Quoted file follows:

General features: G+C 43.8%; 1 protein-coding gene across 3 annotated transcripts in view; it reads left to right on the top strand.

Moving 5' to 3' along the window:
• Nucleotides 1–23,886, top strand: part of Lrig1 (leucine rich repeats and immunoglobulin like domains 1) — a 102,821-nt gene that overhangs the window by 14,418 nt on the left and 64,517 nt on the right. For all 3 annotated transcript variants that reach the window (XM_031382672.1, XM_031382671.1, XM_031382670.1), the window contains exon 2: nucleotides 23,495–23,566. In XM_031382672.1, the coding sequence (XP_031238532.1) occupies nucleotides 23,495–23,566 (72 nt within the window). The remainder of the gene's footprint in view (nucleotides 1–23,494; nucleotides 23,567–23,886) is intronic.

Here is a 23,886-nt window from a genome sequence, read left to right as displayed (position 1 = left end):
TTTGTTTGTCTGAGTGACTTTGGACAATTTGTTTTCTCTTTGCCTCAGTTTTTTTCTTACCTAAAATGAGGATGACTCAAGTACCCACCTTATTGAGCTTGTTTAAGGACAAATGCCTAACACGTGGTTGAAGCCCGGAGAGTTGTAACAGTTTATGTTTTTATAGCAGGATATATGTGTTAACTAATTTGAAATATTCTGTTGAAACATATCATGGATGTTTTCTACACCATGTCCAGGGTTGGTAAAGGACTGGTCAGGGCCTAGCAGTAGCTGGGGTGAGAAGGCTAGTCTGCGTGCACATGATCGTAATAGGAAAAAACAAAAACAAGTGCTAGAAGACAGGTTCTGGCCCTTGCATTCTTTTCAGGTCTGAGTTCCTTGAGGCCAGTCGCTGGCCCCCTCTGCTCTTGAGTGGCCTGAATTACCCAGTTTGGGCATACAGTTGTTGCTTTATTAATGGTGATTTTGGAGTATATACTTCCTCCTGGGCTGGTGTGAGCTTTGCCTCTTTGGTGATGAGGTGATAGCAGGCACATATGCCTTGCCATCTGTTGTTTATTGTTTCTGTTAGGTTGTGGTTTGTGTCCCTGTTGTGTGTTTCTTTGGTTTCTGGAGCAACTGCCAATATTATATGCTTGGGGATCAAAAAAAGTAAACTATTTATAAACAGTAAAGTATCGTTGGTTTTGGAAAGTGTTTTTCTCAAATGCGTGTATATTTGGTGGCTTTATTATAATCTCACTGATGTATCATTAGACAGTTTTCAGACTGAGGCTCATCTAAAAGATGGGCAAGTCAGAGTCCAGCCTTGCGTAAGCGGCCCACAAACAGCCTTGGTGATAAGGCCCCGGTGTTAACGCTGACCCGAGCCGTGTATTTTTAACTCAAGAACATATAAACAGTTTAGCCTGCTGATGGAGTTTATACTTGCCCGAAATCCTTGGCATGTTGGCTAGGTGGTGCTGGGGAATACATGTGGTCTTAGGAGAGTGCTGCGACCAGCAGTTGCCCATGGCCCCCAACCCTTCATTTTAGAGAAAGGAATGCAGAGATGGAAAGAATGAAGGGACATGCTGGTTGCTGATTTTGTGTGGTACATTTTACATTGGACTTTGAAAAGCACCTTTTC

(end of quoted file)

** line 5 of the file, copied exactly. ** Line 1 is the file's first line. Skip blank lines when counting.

TTTGTTTGTCTGAGTGACTTTGGACAATTTGTTTTCTCTTTGCCTCAGTTTTTTTCTTACCTAAAATGAGGATGACTCAAGTACCCACCTTATTGAGCTTGTTTAAGGACAAATGCCTAACACGTGGTTGAAGCCCGGAGAGTTGTAACAGTTTATGTTTTTATAGCAGGATATATGTGTTAACTAATTTGAAATATTCTGTTGAAACATATCATGGATGTTTTCTACACCATGTCCAGGGTTGGTAAAGGACTGGTCAGGGCCTAGCAGTAGCTGGGGTGAGAAGGCTAGTCTGCGTGCACATGATCGTAATAGGAAAAAACAAAAACAAGTGCTAGAAGACAGGTTCTGGCCCTTGCATTCTTTTCAGGTCTGAGTTCCTTGAGGCCAGTCGCTGGCCCCCTCTGCTCTTGAGTGGCCTGAATTACCCAGTTTGGGCATACAGTTGTTGCTTTATTAATGGTGATTTTGGAGTATATACTTCCTCCTGGGCTGGTGTGAGCTTTGCCTCTTTGGTGATGAGGTGATAGCAGGCACATATGCCTTGCCATCTGTTGTTTATTGTTTCTGTTAGGTTGTGGTTTGTGTCCCTGTTGTGTGTTTCTTTGGTTTCTGGAGCAACTGCCAATATTATATGCTTGGGGATCAAAAAAAGTAAACTATTTATAAACAGTAAAGTATCGTTGGTTTTGGAAAGTGTTTTTCTCAAATGCGTGTATATTTGGTGGCTTTATTATAATCTCACTGATGTATCATTAGACAGTTTTCAGACTGAGGCTCATCTAAAAGATGGGCAAGTCAGAGTCCAGCCTTGCGTAAGCGGCCCACAAACAGCCTTGGTGATAAGGCCCCGGTGTTAACGCTGACCCGAGCCGTGTATTTTTAACTCAAGAACATATAAACAGTTTAGCCTGCTGATGGAGTTTATACTTGCCCGAAATCCTTGGCATGTTGGCTAGGTGGTGCTGGGGAATACATGTGGTCTTAGGAGAGTGCTGCGACCAGCAGTTGCCCATGGCCCCCAACCCTTCATTTTAGAGAAAGGAATGCAGAGATGGAAAGAATGAAGGGACATGCTGGTTGCTGATTTTGTGTGGTACATTTTACATTGGACTTTGAAAAGCACCTTTTC